Juliana Kasumu: From Moussor to Tignon
A few weeks ago, I spent time with a Nigerian friend who shared with me some of the amazing head scarves worn in her country for various occasions and I learned that the headwrap has a long history not only in Africa but also in the United States. Juliana Kasumu, a British-Nigerian photographer, based in London recently completed a three-month residency with the Ray Charles Program for African American Material Culture at Dillard University in New Orleans, Louisiana, working with historian, Madame Barbara Trevigne. She was able to explore the history of headwraps worn as both fashion and political statements by women of color and discover connections between Creoles in New Orleans, Louisiana and signares in Senegal, West Africa during the 18th century. The result is her project, From Moussor to Tignon “serving as a reflective investigation into the exoticism of the head-tie and re-appropriation of traditional methods.”
Juliana Kasumu uses conscious imagery to highlight the interconnectivity of women, culture, and fashion. Her subject matter is chosen based on a quest for personal knowledge concerning issues related to Africa and its Diaspora. By interweaving cultural research and stunning portraitures, she is able to express critical ideas with the intent of educating her audience. Photographs by Juliana Kasumu have been exhibited for the use of raising awareness to less spoken narratives of Black women.
After receiving a bachelor’s degree in Visual Communication from Birmingham City University, Kasumu created an on-going series exploring traditional hair statements within the Yoruba tribe in West Africa. Images from the Irun Kiko series have received international acclaim, most recently being awarded the Renaissance Photography Prize 2015 for Best Single Image and making the shortlist for the D&AD Next Photographer Awards. Irun Kiko, based on Kasumu’s final year dissertation, served as the springboard for her career as a visual artist. Kasumu is committed to researching and sharing ideas that promote West African culture through photography, publications, and public programming.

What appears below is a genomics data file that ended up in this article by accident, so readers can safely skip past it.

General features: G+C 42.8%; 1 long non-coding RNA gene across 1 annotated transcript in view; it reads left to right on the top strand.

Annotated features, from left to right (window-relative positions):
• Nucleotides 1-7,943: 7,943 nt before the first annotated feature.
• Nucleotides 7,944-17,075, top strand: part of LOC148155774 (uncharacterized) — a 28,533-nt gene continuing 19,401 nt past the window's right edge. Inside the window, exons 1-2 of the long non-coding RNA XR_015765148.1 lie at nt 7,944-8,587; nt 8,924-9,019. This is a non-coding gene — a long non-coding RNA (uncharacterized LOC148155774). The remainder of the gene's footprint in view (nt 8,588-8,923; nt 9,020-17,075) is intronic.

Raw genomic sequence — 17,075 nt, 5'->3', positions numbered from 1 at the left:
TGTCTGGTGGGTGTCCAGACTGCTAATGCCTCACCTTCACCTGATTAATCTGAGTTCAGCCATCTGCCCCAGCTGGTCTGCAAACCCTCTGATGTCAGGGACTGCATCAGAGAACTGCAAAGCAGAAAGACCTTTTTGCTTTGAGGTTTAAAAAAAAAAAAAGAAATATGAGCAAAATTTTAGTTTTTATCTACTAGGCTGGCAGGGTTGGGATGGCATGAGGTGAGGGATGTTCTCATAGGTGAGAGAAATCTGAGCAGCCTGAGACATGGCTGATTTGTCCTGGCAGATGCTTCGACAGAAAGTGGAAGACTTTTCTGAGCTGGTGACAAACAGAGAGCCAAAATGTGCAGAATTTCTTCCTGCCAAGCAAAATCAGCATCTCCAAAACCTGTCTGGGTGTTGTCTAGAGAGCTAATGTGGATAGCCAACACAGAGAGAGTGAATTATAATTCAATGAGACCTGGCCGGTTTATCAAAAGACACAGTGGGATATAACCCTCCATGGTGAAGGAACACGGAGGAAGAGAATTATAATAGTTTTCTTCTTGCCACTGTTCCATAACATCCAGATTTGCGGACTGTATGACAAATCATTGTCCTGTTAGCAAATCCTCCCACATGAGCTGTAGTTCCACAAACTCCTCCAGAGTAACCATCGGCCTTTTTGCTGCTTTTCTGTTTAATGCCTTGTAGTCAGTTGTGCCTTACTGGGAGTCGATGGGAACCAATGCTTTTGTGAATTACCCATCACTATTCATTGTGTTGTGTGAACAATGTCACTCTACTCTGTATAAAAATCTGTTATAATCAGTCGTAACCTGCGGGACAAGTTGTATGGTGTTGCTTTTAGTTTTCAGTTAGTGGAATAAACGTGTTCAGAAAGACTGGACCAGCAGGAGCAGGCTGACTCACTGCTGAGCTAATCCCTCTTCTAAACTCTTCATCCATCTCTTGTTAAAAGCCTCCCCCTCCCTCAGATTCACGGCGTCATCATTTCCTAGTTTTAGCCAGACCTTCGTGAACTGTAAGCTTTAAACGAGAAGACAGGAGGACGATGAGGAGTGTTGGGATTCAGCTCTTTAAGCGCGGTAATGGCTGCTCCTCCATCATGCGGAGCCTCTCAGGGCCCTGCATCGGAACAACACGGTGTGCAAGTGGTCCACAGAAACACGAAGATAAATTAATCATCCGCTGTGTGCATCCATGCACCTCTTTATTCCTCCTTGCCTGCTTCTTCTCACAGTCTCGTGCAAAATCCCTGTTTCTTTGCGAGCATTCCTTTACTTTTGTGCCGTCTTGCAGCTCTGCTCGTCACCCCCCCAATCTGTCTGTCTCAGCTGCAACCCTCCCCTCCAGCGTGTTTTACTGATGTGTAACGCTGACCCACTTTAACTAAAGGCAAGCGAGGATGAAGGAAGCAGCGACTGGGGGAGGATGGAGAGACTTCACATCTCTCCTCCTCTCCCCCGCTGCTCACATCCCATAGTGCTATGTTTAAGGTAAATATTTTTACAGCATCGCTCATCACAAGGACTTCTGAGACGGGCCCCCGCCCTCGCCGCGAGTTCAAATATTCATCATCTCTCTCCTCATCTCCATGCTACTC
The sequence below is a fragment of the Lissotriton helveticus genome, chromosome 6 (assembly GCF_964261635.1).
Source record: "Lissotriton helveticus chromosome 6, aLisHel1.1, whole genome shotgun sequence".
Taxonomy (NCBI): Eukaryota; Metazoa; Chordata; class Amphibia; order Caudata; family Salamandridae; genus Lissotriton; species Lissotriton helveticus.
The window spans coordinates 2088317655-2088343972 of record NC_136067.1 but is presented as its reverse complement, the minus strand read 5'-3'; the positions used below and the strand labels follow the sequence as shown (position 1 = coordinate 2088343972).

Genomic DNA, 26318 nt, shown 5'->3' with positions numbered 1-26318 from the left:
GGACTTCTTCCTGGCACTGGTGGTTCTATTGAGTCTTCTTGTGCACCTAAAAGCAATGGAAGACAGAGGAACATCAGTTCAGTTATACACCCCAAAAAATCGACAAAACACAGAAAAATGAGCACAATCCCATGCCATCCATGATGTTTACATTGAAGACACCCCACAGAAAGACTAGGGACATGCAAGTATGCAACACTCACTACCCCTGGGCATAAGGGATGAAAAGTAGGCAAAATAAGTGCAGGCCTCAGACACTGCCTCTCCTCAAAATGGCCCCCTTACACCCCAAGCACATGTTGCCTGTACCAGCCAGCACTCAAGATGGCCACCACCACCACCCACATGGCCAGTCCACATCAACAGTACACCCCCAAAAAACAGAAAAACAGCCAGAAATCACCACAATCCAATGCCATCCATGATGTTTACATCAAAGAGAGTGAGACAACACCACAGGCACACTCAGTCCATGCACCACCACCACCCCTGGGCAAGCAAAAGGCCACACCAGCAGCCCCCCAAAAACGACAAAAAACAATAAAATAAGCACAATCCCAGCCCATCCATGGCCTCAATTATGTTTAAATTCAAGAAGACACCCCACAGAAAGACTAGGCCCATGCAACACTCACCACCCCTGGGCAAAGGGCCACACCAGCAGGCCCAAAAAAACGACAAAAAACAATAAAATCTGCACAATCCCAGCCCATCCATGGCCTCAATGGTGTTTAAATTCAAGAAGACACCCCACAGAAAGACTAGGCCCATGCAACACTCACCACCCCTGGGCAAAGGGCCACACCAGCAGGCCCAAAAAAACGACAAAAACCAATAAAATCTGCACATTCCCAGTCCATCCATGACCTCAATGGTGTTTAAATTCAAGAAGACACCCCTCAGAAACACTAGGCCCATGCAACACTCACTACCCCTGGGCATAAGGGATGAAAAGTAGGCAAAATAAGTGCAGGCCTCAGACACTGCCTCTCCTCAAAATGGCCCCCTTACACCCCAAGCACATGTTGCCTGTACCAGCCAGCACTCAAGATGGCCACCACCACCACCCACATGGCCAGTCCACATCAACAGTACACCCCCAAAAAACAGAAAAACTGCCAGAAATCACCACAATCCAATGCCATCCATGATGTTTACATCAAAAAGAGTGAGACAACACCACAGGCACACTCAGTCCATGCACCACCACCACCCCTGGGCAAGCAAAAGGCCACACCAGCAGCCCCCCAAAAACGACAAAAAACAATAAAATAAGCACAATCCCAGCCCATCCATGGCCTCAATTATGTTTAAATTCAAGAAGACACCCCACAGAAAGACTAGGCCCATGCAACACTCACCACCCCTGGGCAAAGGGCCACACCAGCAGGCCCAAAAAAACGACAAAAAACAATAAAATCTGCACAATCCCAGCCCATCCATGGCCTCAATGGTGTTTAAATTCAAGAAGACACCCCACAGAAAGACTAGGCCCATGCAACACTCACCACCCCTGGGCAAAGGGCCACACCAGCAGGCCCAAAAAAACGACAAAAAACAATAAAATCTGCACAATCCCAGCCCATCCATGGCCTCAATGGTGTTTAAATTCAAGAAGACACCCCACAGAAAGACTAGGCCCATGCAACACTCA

In her most recent body of work, From Moussor to Tignon, Kasumu further expands on her cultural investigations from behind the lens. While serving as the 2016 Olaju International Artist-in-Residence, she has been able to develop both research and traditional, film developing techniques. Working towards reaching a larger audience of women sharing similar stories has been a driving force behind her creative direction. As a contemporary artist, Kasumu provides viewers the opportunity to engage with images that demystify preconceptions of Black women and their bodies.
My identity as a British Nigerian plays a pivotal role in the direction of my photography. I work hard to develop photographs that speak to both me and others who can relate to my ideas. My main aim is to provide information on the important and sometimes forgotten histories that shaped the West Africa we know today, also bringing attention to the effects of colonisation in Africa and the diaspora. Projects such as Irun Kiko, give insight in to a very personal journey of self-discovery and my attempt to uncover truths about a cultural history that was not taught in the schools I attended, or even easily accessible when conducting research. I attempt to bring attention to groups of first generation individuals like myself, often feeling out of place in the country they were born in,trying to make their way back to their motherland
Posts on Lenscratch may not be reproduced without the permission of the Lenscratch staff and the photographer.
Sandro Miller: I am Papua New GuineaOctober 17th, 2019
Joe Wallace: Beginning at the End: Portraits of DementiaOctober 9th, 2019
Josephine Sacabo: Moments of Being and Structures of ReverieSeptember 30th, 2019
Photographers on Photographers: McNair Evans and Matt MimiagaAugust 8th, 2019